02 March 2009

Scaremongering

And so it begins, in earnest.   A few weeks ago, it was Betsy McCaughey's op-ed, falsely claiming that the NCHIT office would force doctors to provide only approved medical care, that got wide play in the zombie right-wing press.   Today, there is this headline in the Boston Globe:

US system to rate health therapies
Critics fear plan may lead to rationing

I have to concede that this headline is perfectly accurate, though I would say that the conservative opponents of health care reform are afraid of so many things that the sub-title could as accurately read, "Critics fear plan may lead to single payer," or "Critics fear plan may lead to socialized medicine," or "Critics fear plan may lead to the END of AMERICA as we KNOW IT!"  So I would take the bogeymen of the right wing with the proverbial grain of salt.

What they are raving about is "Comparative effectiveness research," or CER, in which various therapies are compared against one another to see which works better.   It sounds simple and inoffensive enough, doesn't it?  Isn't that the whole point of science and evidence-based medicine -- to conduct experiments and use them to guide medical decision-making?

Yes, but, if you are an lobby with an interest to defend, say you make a large number of expensive drugs or implantable devices which may or may not be more effective than pre-existing, cheaper products, you have a powerful interest in protecting your bottom line by blocking or discrediting CER.   And if you are a political opportunist opposed to Obama's health care reforms for ideological reasons, then this is an easy chance to frighten away support for reform by screaming "rationing!"

Just for the record, if, as the sober-eyed "health economist for the conservative Heritage Foundation" gravely warns, this does result in "restricting treatment options based on a government-run board's interpretations of research," it is important to understand: that is not what rationing is.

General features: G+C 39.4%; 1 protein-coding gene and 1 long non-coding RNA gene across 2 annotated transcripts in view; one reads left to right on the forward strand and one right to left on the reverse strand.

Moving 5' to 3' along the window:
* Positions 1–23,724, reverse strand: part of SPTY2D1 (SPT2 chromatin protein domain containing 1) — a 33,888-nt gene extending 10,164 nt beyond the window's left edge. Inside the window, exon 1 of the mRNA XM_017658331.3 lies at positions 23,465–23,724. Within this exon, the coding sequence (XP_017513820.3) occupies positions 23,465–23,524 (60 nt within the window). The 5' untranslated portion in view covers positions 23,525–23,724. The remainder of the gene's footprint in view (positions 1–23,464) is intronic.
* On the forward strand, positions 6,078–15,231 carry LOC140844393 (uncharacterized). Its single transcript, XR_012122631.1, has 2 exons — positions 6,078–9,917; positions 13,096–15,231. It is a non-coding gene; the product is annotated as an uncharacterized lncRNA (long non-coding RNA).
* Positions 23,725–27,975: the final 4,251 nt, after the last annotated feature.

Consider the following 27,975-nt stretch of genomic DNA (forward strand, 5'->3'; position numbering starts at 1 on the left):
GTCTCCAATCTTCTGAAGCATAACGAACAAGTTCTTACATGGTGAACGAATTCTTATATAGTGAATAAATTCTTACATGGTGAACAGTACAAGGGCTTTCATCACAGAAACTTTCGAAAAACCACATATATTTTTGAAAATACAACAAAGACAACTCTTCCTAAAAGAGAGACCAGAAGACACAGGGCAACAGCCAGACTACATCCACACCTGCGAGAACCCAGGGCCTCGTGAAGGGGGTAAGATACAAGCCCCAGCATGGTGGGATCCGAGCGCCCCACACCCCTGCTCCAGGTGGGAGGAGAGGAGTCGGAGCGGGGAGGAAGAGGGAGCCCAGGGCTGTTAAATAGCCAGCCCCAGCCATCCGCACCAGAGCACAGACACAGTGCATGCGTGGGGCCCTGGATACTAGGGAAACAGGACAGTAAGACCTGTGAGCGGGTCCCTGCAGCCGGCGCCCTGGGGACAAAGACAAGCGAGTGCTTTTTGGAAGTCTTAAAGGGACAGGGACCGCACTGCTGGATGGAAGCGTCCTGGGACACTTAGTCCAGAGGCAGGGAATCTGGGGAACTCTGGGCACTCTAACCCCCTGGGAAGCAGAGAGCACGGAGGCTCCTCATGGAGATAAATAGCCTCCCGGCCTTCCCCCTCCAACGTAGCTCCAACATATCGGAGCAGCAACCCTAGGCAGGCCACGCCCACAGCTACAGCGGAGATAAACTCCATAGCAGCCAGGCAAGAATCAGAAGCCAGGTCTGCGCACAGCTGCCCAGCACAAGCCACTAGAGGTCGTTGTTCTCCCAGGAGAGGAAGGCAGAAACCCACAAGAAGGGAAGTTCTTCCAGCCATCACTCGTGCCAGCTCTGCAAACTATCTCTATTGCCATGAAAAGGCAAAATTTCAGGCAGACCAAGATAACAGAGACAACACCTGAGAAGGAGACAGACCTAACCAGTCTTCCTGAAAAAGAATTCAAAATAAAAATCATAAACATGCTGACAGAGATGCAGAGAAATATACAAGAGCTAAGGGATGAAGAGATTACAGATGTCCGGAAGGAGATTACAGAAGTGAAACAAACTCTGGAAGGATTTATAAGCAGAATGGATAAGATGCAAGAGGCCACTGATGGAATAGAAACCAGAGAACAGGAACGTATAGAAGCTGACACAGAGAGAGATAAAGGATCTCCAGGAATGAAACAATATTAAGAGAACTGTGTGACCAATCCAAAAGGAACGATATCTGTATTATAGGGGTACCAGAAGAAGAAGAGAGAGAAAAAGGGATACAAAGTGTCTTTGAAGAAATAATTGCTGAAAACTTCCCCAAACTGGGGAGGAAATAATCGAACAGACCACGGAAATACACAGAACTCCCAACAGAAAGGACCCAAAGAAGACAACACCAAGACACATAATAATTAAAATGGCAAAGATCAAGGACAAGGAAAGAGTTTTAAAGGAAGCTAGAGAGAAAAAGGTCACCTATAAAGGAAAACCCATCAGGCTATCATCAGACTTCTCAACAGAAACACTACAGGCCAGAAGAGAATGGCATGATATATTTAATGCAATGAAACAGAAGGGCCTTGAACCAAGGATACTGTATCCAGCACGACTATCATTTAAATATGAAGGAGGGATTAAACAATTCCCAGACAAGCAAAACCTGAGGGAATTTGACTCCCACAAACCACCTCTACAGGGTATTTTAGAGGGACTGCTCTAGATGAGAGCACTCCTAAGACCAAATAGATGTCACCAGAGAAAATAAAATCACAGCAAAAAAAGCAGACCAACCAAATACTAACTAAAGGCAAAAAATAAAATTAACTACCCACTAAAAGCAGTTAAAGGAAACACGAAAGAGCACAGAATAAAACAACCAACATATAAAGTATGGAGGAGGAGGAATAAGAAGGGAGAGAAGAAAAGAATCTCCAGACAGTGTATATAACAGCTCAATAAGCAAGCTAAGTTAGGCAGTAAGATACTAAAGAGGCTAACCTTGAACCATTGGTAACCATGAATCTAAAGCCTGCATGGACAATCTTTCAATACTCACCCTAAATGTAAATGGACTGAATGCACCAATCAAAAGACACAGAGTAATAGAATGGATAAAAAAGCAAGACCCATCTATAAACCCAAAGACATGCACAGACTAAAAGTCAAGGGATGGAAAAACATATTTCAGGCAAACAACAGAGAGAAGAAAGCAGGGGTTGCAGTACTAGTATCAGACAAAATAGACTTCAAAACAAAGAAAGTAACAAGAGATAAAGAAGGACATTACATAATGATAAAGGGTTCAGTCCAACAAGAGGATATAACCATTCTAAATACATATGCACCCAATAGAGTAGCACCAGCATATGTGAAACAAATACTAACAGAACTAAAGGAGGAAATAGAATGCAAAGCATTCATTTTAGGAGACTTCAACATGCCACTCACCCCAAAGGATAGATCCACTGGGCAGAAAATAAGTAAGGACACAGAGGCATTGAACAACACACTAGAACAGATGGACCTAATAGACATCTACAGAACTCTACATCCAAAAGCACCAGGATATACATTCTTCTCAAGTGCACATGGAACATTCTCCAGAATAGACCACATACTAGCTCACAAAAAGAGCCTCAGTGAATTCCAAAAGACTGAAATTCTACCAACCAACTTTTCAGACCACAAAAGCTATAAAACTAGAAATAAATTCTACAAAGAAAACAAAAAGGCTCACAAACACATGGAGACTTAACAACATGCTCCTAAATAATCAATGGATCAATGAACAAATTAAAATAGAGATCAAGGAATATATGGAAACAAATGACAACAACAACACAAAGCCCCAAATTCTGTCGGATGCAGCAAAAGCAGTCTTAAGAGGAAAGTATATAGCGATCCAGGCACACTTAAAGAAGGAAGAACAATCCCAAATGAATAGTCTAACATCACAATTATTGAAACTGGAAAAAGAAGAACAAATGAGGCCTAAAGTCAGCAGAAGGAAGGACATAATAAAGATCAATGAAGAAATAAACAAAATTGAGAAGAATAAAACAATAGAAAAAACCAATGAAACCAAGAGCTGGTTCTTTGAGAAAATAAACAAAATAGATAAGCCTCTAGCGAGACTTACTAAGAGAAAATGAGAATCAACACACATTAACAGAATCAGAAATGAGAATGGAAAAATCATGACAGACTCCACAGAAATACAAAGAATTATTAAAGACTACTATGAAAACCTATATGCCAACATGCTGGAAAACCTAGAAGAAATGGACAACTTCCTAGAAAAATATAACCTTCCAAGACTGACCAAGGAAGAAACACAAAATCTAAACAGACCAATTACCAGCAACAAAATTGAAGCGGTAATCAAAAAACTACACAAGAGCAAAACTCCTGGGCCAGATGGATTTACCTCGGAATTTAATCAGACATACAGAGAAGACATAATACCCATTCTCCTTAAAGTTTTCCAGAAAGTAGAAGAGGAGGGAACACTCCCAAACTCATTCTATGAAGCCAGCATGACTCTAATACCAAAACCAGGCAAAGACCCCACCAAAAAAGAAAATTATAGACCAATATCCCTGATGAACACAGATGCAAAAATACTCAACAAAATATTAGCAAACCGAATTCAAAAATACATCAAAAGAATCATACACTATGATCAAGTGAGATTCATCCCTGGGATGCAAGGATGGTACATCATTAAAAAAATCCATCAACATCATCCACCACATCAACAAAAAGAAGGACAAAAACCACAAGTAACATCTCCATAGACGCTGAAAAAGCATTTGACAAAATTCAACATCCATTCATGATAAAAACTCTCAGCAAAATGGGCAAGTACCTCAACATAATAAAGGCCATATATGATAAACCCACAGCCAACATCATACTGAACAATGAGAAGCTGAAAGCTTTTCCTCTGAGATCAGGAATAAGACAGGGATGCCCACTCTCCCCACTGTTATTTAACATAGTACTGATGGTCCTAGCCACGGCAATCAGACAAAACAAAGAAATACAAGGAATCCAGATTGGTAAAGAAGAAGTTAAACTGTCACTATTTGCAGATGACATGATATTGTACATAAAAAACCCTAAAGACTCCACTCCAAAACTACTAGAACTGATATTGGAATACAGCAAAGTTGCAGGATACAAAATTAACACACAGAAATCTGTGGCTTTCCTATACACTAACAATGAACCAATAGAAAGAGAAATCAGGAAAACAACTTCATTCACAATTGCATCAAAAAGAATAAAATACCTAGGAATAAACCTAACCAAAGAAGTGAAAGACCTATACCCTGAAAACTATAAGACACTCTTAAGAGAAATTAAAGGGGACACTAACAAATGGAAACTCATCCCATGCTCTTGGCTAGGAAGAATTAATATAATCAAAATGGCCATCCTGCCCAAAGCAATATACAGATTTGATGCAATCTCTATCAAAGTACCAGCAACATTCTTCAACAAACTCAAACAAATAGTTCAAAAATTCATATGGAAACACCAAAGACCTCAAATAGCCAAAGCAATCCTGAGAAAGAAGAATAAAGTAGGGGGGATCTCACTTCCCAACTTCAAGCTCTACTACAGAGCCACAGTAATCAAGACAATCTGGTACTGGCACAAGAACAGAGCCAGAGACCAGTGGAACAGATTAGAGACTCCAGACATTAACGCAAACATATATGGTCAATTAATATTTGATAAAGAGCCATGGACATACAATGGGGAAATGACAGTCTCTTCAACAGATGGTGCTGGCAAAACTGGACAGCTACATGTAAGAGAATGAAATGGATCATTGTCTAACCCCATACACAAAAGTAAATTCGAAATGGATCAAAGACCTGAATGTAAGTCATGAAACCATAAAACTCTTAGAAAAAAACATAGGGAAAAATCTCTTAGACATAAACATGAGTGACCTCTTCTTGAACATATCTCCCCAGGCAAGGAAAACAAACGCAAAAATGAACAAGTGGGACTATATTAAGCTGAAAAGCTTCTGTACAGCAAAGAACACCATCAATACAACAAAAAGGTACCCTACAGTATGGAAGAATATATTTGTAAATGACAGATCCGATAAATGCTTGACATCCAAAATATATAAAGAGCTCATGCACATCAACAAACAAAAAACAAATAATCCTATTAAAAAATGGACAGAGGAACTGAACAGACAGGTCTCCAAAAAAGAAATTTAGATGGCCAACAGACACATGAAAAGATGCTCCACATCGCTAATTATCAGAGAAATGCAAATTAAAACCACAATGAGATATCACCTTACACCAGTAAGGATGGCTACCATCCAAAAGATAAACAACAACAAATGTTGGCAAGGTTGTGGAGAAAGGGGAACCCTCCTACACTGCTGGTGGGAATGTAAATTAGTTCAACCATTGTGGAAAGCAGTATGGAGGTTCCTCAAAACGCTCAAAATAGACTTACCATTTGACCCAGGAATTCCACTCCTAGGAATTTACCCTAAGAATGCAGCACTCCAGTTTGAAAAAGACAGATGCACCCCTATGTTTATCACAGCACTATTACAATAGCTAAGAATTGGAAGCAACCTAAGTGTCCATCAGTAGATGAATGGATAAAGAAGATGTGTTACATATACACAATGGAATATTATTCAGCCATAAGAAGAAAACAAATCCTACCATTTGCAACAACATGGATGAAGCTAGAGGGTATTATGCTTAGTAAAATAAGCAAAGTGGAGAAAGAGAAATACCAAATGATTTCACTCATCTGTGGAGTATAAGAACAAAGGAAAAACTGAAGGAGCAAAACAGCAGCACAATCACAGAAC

Rationing is generally understood to mean the practice of restricting allotments of resources due to scarcity.   As applied to health care, this generally means that certain therapies are not covered, or that only a fixed number of persons are allowed to get them.   Think of waiting lines for knee replacements, or managed care plans who refused to cover bone marrow transplants for breast cancer (which, ironically, were not effective any way).   That's rationing.

It is something of a sad statement on the bizarre poltical world we are about to enter that people can posit things such as "care that is not deemed most effective should be covered" and "research should not determine whether procedures or drugs will be paid for" and still be taken as serious, rational, good-faith participants in the debate.   Of course if there are therapies which are ineffective, we should stop paying for them!  Of course if there are comparably effective therapies, the cheaper one should be favored!  Anybody who cannot agree with simple principles like these is either stupid or corrupt.

My point, however, is that, if this came to pass, if there were some "government board" arbitrating the efficacy of competing therapies based on CER (which there is not, and no proposal to create), that is still not rationing!   It is evidence-based medicine, writ large across a health system.

A health system, I hasten to add, that is consuming 17% of the GDP, and increasing in size year after year.